Production of a Recombinant Spike Protein-Based SARS-CoV-2 Vaccine Using the Baculovirus Expression Vector System; The Social Groups Invested in Social Media and Democracy
Wu, Derek, School of Engineering and Applied Science, University of Virginia
Anderson, Eric, EN-Chem Engr Dept, University of Virginia
Elliott, Travis, EN-Engineering and Society, University of Virginia
Over the past year, I have worked on a technical project to design the production of a COVID-19 vaccine. Given that COVID-19 has killed millions of people around the world, my technical project group and I wanted to learn about other vaccine technologies that could contribute to this cause. Our vaccine was made from the baculovirus expression vector system (BEVS) which is both highly efficacious and can be stored at normal refrigeration temperatures. The latter is an essential requirement for vaccinating the world because many countries in Africa lack the cold-chain infrastructure to distribute mRNA vaccines. Moderna and Pfizer COVID-19 vaccines, both mRNA, have to be stored at negative -70 degrees Celsius. To compensate, our COVID-19 vaccine using BEVS can improve vaccination rates in Africa by removing the requirement of ultra-cold storage.
In this technical project, my group and I used a variety of research methods to approximate values for specifications needed to manufacture the vaccine as well as for economic calculations. Our vaccine manufacturing plant will be extremely profitable, yielding a net present value of $15.6 billion over the lifespan of 5 years. We recommend to pursue this project because it is highly profitable and will create positive outcomes in the world by protecting many living third-world countries from COVID-19.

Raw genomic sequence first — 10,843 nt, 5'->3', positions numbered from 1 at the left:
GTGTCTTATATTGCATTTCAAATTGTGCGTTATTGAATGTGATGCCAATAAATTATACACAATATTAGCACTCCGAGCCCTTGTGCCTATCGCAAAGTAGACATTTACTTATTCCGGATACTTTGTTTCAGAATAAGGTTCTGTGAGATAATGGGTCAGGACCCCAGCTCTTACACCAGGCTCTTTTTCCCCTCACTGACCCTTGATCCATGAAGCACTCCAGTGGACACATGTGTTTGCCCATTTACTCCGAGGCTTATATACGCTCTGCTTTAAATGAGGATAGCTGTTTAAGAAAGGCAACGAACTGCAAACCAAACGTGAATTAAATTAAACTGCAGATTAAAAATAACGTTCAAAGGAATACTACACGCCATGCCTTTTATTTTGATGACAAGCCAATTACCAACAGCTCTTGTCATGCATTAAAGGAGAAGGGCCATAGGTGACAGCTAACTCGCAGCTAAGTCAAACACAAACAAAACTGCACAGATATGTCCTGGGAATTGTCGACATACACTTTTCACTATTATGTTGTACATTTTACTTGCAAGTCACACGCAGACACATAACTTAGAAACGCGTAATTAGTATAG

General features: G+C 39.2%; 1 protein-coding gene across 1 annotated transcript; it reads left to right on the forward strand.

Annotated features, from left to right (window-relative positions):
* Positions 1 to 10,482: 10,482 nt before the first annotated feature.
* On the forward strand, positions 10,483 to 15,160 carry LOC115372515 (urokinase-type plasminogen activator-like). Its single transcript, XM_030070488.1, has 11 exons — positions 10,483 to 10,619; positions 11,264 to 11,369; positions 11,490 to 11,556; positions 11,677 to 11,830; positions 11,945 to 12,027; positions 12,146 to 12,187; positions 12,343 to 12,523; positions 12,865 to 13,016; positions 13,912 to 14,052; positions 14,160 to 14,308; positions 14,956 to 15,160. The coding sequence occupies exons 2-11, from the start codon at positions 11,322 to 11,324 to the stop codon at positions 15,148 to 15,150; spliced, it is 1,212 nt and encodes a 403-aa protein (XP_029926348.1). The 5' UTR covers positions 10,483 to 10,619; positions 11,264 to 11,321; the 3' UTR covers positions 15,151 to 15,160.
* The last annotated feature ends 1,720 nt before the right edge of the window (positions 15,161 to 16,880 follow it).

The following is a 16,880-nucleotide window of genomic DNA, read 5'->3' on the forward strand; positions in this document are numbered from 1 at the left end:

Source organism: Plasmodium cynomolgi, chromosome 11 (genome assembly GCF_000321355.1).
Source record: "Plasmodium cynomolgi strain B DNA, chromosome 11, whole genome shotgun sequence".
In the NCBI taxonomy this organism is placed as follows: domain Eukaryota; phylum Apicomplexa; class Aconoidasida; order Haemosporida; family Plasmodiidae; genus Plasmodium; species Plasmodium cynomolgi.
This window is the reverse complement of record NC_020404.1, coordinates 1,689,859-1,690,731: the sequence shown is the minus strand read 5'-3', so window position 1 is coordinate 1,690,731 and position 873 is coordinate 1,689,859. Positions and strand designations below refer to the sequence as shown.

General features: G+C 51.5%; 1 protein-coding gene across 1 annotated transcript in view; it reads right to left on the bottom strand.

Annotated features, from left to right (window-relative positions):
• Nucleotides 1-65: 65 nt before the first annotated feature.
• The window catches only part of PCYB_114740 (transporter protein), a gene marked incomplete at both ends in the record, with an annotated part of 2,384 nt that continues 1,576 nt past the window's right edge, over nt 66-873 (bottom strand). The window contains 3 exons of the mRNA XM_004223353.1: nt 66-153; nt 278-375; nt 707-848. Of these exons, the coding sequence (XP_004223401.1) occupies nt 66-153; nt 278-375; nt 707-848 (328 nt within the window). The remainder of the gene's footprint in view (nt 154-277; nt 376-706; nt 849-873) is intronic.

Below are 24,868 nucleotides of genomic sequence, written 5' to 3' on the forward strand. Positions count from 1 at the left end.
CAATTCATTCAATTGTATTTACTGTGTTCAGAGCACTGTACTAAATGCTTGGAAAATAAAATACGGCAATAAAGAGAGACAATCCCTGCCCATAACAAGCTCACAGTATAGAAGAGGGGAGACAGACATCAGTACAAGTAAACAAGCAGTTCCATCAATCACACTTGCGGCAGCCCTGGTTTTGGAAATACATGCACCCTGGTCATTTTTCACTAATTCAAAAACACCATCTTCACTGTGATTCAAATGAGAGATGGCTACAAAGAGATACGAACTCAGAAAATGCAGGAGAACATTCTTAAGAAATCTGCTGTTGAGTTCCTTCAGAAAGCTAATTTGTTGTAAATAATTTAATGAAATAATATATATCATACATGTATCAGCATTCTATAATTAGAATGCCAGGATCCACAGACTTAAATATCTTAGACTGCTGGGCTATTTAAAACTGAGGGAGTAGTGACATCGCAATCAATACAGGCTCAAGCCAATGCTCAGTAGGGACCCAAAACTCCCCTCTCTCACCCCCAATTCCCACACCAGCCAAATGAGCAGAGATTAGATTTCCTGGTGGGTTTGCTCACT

In my STS project, I explored social media’s effect on democracy by using the social construction of technology (SCOT) framework. I was inspired to explore this topic because of recent events such as the 2021 January attack on the US Capital building and former Facebook employee Frances Haugen whistleblowing that Facebook negatively impacts democracies all around the world. These two issues center around social media being used a tool: one for organizing people into a political rally based on the myth that the election was stolen, and the other for increasing political polarization in the pursuit of profits. By applying the SCOT framework, I identified which social groups were publishing the most information on the topic of social media and democracy in order to see which social groups may be the most influential in the development of new legislation on social media.
In my analysis, I explored the differences in genders, industry, nationality, and years when it came to 3 well-cited papers on the subject of social media and democracy. This was a bibliography analysis which I used Excel and Python to construct charts and graphs displaying the key information. Based on analysis of close to 150 sources, I recommend that we need to include other demographics, like women and those outside of English-speaking countries, to make a well-informed decisions that could impact new legistlation.
BS (Bachelor of Science)
COVID-19, Vaccine, Baculovirus Expression Vector System, BEVS, vaccine equality, subunit protein, SARS-COV-2, manufacturing, production
School of Engineering and Applied Science
Bachelor of Science in Chemical Engineering
Technical Advisor: Eric Anderson
STS Advisor: Travis Elliott
Technical Team members: Victoria Atkinson, Gordon Lee, Grant Martin, Anthony Ouertani
All rights reserved (no additional license for public reuse)